In example (ii), with a flop of J T T, you have a similar problem but now have 12 cards from the 45 that will make you the nut straight. There is no flush draw yet. That is a good drawing hand but still leaves you exposed to the possible full house, this time the T's being the culprit. Again, post-flop, you might try to take the hand with a pot bet or adopt a similar policy as for Q 5 5 above.
In example (iii), you have missed you cards totally meaning that you need runner cards on the turn and river, unless your AA stands up. At least this time there is no pair on board. The problem with a flop like 987 is that it probably hands a large number of straight draws to your opponents, if it hasn't already made them a straight. After all, if someone has called your raise pre-flop with a co-ordinated hand like JT87 or 7765, they will be in business. You are likely to face a big bet on the flop and you will probably be advised to ditch the hand regardless of the aces because you have no flush draw either.
You are dealt Td 9d 8c 7c
This time you have a premium co-ordinated hand that can make a straight in any number of ways using about half of the deck. It is also double-suited for back-up. You confidently bet such a hand up pre-flop and see the flop with four others and a sizeable pot.
The following types of flop should again set you thinking:
i As 6s 5h
ii Jd Ts 8h
iii 6c 5h 5d
In example (i), your straight potential is heightened giving you 13 outs for the nut straight. However, this needs to be tempered by the two spades on board which flags up possible flushes for your opponents. One of them could have nine outs to a flush assuming no-one else holds a spade. Furthermore, four of your 13 outs for the straight are spades too. That effectively narrows down your outs to nine safe ones.
In order to reduce your opponents' pot odds on drawing to a flush, you should probably pot raise at this point. Remember also that even if you have someone drawing to a flush, unless they hold the Ks, they will fear a larger flush than their own. A pot raise will cast doubt in opponents' minds. A pot raise may also discourage someone holding a set with 66 or 55 in their hand. You can probably discount AA unless you were re-raised pre-flop.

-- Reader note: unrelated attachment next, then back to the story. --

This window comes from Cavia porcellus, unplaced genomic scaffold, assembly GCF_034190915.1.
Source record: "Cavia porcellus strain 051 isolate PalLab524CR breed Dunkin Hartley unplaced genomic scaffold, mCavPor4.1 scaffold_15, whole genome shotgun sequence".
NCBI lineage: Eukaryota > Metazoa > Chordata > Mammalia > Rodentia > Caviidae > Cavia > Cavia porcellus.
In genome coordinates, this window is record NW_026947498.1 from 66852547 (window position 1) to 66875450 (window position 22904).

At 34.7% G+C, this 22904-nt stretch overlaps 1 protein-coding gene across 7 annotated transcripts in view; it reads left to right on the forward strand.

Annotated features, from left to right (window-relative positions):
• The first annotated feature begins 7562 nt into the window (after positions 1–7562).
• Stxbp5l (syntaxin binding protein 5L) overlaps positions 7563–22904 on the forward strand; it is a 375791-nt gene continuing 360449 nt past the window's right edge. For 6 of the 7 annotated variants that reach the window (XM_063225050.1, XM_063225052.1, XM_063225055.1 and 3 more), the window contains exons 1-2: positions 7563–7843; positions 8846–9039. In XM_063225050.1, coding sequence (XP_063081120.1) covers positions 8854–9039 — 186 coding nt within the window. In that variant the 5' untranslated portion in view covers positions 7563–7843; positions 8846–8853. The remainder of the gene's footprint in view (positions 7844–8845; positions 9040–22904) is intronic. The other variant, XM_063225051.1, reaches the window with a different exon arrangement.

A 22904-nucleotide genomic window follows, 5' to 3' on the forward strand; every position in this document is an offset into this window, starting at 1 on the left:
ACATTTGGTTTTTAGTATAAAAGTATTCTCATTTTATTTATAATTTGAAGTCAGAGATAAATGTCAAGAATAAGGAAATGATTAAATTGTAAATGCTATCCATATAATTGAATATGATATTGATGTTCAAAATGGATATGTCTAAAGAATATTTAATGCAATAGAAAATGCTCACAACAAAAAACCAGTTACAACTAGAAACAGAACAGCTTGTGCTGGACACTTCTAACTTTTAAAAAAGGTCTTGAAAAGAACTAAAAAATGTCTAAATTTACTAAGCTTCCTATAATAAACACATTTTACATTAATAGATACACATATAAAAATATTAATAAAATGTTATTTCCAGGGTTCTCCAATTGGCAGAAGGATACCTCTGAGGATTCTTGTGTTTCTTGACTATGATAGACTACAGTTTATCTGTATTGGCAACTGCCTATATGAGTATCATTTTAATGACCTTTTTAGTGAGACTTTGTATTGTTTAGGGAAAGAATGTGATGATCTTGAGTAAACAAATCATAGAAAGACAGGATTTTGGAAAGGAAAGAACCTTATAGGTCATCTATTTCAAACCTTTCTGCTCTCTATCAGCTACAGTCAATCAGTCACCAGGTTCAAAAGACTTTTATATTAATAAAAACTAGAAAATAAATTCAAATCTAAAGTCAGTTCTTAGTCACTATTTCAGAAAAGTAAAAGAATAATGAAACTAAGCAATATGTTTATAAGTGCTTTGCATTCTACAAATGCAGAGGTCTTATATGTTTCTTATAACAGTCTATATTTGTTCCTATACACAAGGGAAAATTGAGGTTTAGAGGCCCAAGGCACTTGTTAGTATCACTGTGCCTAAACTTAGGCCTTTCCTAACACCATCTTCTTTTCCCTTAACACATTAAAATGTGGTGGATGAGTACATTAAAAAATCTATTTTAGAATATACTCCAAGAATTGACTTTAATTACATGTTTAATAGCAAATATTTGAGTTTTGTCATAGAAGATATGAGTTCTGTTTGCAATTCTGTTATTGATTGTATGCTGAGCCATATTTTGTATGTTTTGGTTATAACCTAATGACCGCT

If you receive callers, you are probably waiting on the turn card to see whether it pairs or is a spade. If you are re-raised on the flop, you will have a tricky decision. It is likely someone has a made set. You are then in the realms of an all-in shoot-out scenario if you re-raise. The odds are probably about even of you completing a straight while avoiding a flush or full house.
In example (ii), the danger is that your made straight will not be the nuts. Any player holding Q9 has a bigger one already. Someone holding cards like KQT8 or KJ98 will be holding out for a bigger straight or the full house. Your betting needs to be restrained here because you will only get a call from someone who can likely beat you or has a good chance of completing a higher straight or perhaps a full house. Be ready to fold this if the betting is strong.
In example (iii), the position is similar to example (i) as regards your straight draws but it is the full house you must fear this time, and that could already have been made. Once again, an early pot bet may be the best move to attempt to take the pot right there or to identify where your opponents' strengths lie.
The above scenarios and suggestions are not the contents of a menu of "things you must do" when seeing particular types of flop. They are intended as a guide to how your very strong pre-flop hand may have lost a lot of value relative to your opponents after the flop has come down. You will then be left with a decision. Do you represent the strongest hand possible on a specific flop and pot raise your opponents off their probable draws, or do you make small bets or check and wait for your opponents to give you information? The answer is entirely down to how you view the players at your table. If there are maniacs or aggressive players present, you may be wise to check raise them if you have a strong hand. If they are generally tight, you might want to bet out first.
As in all games, part of the decision is based on the table and its players. As before, get down to the micro tables and try a few things out cheaply.
20 July 2005
Ed note: Party Poker have multiple tables available at every limit, 24 hours a day.